BIRD STORY AGENCY
ON 17th November, Dusty and Stones, a feature-length documentary by filmmaker Jesse Rudoy had its world premiere at New York’s prestigious NYC DOC festival. This is America’s largest and most influential documentary festival, with screenings both in New York and online.
Gazi Simelane alias Dusty and Linda Msibi alias Stones are country music singers from the Kingdom of Eswatini. The 22-year-old band of two boasts of being the only African band to participate in the Texas Sounds International Country Music Awards, clinching the Duo of the Year Award 2017.
The 90-minute documentary tells the story of how the duo started in the industry, from humble beginnings at their home in Moihoek to music tours in the United States.
However, as Stones reveals, their journey to the current glory started when “Dusty came home one day with a guitar, then I was interested in it, I started taking some lessons on what he was doing.”
With consistent training and their compositions, Stones summarises the 22 years of making country music alongside his cousin as a “very fulfilling journey.”
“Shooting of the documentary began in June 2017 to 2019, and it is our dream come true that the world gets to hear and see our story,” explained Dusty.
After the Jesse Rudoy-produced documentary attracted high sales in its premiere event in New York, the duo hopes to embark on documentary screening tours across different countries where they have huge followings.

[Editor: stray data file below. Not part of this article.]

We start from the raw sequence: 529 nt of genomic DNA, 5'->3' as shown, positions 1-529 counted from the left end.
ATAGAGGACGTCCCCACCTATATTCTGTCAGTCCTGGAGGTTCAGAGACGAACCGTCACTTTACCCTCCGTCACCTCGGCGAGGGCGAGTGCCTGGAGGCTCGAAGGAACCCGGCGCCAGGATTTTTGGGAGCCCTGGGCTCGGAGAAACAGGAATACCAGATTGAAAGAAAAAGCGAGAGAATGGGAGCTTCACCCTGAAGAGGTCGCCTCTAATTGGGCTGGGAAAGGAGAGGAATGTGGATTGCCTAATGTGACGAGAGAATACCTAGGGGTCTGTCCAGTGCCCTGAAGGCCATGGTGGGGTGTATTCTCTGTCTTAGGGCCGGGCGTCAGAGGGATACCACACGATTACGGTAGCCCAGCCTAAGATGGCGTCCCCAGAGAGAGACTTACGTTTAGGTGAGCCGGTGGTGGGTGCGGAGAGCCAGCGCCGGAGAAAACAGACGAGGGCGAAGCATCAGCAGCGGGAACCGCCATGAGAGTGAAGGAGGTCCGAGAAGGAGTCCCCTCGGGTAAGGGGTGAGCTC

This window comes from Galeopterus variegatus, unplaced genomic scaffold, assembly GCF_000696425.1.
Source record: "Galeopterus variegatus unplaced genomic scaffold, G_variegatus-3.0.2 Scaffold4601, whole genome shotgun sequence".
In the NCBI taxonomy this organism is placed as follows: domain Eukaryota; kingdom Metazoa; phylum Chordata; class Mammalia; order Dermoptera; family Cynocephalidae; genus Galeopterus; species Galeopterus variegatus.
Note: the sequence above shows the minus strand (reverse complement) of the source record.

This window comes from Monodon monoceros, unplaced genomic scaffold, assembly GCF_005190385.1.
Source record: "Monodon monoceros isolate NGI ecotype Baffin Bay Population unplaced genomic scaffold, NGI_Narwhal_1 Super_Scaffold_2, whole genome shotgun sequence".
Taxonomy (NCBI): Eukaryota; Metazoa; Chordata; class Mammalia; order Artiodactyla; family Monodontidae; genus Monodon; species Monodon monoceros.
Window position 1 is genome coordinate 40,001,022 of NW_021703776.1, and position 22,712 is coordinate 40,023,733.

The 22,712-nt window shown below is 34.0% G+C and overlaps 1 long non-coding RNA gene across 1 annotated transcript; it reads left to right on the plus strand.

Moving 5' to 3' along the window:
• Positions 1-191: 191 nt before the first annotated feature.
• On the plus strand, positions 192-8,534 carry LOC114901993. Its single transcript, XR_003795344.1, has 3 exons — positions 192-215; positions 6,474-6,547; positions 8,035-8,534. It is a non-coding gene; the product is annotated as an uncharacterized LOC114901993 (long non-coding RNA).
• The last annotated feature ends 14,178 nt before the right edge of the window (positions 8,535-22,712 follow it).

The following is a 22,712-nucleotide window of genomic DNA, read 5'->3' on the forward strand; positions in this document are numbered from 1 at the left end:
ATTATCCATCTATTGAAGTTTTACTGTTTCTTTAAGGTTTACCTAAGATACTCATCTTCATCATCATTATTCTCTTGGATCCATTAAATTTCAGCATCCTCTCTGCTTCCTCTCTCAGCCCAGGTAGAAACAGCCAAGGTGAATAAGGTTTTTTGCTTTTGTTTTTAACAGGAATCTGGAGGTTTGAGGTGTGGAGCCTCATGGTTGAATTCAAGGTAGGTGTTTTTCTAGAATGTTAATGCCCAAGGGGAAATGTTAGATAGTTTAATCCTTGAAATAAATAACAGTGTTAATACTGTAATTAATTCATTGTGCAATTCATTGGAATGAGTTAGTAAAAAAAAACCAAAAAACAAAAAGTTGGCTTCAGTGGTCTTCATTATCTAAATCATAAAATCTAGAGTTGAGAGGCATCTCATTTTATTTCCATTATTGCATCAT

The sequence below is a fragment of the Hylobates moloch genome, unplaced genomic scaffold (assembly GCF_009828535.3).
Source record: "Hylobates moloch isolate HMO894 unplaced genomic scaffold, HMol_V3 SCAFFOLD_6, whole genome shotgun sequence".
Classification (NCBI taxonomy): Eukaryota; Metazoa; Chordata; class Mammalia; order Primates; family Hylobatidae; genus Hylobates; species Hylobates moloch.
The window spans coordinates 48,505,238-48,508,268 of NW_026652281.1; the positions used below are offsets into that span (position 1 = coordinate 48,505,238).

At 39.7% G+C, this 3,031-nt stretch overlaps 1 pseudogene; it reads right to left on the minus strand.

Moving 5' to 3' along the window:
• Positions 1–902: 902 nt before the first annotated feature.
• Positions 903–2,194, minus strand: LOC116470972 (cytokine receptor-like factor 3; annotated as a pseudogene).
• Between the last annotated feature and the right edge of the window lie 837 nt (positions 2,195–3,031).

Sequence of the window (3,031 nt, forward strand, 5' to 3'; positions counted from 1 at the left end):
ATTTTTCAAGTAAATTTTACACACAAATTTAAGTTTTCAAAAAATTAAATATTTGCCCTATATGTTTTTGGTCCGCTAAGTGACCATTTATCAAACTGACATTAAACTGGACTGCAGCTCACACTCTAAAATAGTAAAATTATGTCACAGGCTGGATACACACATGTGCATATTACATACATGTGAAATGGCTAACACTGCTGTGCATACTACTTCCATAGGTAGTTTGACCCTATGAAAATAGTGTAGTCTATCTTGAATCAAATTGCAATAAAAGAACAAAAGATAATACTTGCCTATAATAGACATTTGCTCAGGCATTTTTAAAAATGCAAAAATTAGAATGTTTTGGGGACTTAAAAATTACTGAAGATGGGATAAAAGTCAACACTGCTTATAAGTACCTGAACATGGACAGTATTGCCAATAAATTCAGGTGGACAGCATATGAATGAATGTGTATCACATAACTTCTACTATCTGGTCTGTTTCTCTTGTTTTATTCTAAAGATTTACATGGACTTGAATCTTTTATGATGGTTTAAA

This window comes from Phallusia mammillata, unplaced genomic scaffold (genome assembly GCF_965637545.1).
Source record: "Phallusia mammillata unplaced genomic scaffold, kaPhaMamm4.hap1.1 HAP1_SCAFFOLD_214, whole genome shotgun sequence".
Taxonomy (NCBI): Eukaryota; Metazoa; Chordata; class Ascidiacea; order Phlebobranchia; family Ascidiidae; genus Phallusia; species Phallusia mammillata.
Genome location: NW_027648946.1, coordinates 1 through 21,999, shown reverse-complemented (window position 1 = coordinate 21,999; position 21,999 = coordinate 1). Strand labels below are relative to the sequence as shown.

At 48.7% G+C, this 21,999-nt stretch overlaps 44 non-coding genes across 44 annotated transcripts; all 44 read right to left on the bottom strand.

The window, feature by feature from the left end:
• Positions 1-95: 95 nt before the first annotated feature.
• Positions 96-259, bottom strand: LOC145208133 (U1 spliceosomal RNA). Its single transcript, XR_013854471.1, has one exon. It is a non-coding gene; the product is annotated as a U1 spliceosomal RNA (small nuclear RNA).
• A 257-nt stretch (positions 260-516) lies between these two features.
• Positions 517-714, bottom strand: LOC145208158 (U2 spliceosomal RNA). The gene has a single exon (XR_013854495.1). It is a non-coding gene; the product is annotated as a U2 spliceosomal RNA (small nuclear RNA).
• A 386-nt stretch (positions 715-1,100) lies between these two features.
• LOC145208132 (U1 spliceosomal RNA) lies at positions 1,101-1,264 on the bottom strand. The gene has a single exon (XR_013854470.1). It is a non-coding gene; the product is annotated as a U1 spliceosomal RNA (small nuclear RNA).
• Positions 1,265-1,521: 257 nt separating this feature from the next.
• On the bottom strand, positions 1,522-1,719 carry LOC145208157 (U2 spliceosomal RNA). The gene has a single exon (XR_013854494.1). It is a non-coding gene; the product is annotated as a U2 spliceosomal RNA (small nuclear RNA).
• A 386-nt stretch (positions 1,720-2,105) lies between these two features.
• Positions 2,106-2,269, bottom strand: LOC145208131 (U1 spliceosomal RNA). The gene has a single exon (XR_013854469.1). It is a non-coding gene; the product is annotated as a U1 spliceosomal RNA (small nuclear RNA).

“We would like to have this screened in different places especially in South Africa and in Kenya, in fact, across Africa because we have a lot of followers,” he added.
Growing up in Mooihoek in Shselweni to the Southern East of Manzini, the duo was raised in the countryside, an environment that has significantly impacted themes in their compositions.
“We can’t sing Hip Hop, because we don’t relate to that. We are country boys …we grew up in the farm setting cattle, so country music and our way of life is just one thing,” explained Stones.
Dusty and Stones have performed in Texas, New York and Nashville in the United States. While in the US, country hitmaker and producer Robert Ellis Orral invited the cousins to his studio. At the famed Rukkus Room in Nashville, the same studio where American pop artist Taylor Swift made some of her hit singles, they recorded several tracks backed by a seasoned Nashville band.
They view their massive following in the US as an opportunity to tell the African story from the perspective of Africans who have grown up in the countryside with the hope of inspiring the world.
Dusty and Stones believe “country music is also part of the family. You hear people singing mostly about their parents, their sisters, their loved ones, all of whom are family,” Stones highlighted as he explained their deep connection with country music.